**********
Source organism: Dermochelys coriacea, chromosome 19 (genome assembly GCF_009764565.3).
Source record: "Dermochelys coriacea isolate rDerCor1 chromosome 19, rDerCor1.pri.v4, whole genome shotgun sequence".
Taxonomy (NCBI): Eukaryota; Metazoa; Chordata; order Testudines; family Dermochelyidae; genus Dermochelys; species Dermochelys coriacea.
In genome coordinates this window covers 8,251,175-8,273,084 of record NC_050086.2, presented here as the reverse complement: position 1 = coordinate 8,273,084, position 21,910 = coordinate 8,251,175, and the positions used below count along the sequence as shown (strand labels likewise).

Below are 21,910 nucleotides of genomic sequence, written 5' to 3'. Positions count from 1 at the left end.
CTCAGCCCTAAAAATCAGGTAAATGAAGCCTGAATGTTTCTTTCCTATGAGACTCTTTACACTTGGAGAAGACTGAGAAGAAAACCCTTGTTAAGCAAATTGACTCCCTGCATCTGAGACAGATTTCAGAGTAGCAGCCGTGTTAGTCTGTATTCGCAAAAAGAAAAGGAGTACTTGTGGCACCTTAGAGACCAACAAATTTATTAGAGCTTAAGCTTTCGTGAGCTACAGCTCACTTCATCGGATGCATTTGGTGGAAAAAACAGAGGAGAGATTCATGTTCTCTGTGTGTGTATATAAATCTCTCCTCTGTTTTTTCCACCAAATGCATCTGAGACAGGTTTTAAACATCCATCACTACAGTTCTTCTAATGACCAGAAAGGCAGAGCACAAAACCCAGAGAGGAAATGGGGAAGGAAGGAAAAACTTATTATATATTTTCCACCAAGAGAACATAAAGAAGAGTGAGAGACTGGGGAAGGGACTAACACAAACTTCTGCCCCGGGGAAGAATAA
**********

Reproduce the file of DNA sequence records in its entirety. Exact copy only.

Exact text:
Source organism: Dermochelys coriacea, chromosome 19 (genome assembly GCF_009764565.3).
Source record: "Dermochelys coriacea isolate rDerCor1 chromosome 19, rDerCor1.pri.v4, whole genome shotgun sequence".
Taxonomy (NCBI): Eukaryota; Metazoa; Chordata; order Testudines; family Dermochelyidae; genus Dermochelys; species Dermochelys coriacea.
In genome coordinates this window covers 8,251,175-8,273,084 of record NC_050086.2, presented here as the reverse complement: position 1 = coordinate 8,273,084, position 21,910 = coordinate 8,251,175, and the positions used below count along the sequence as shown (strand labels likewise).

Below are 21,910 nucleotides of genomic sequence, written 5' to 3'. Positions count from 1 at the left end.
CTCAGCCCTAAAAATCAGGTAAATGAAGCCTGAATGTTTCTTTCCTATGAGACTCTTTACACTTGGAGAAGACTGAGAAGAAAACCCTTGTTAAGCAAATTGACTCCCTGCATCTGAGACAGATTTCAGAGTAGCAGCCGTGTTAGTCTGTATTCGCAAAAAGAAAAGGAGTACTTGTGGCACCTTAGAGACCAACAAATTTATTAGAGCTTAAGCTTTCGTGAGCTACAGCTCACTTCATCGGATGCATTTGGTGGAAAAAACAGAGGAGAGATTCATGTTCTCTGTGTGTGTATATAAATCTCTCCTCTGTTTTTTCCACCAAATGCATCTGAGACAGGTTTTAAACATCCATCACTACAGTTCTTCTAATGACCAGAAAGGCAGAGCACAAAACCCAGAGAGGAAATGGGGAAGGAAGGAAAAACTTATTATATATTTTCCACCAAGAGAACATAAAGAAGAGTGAGAGACTGGGGAAGGGACTAACACAAACTTCTGCCCCGGGGAAGAATAA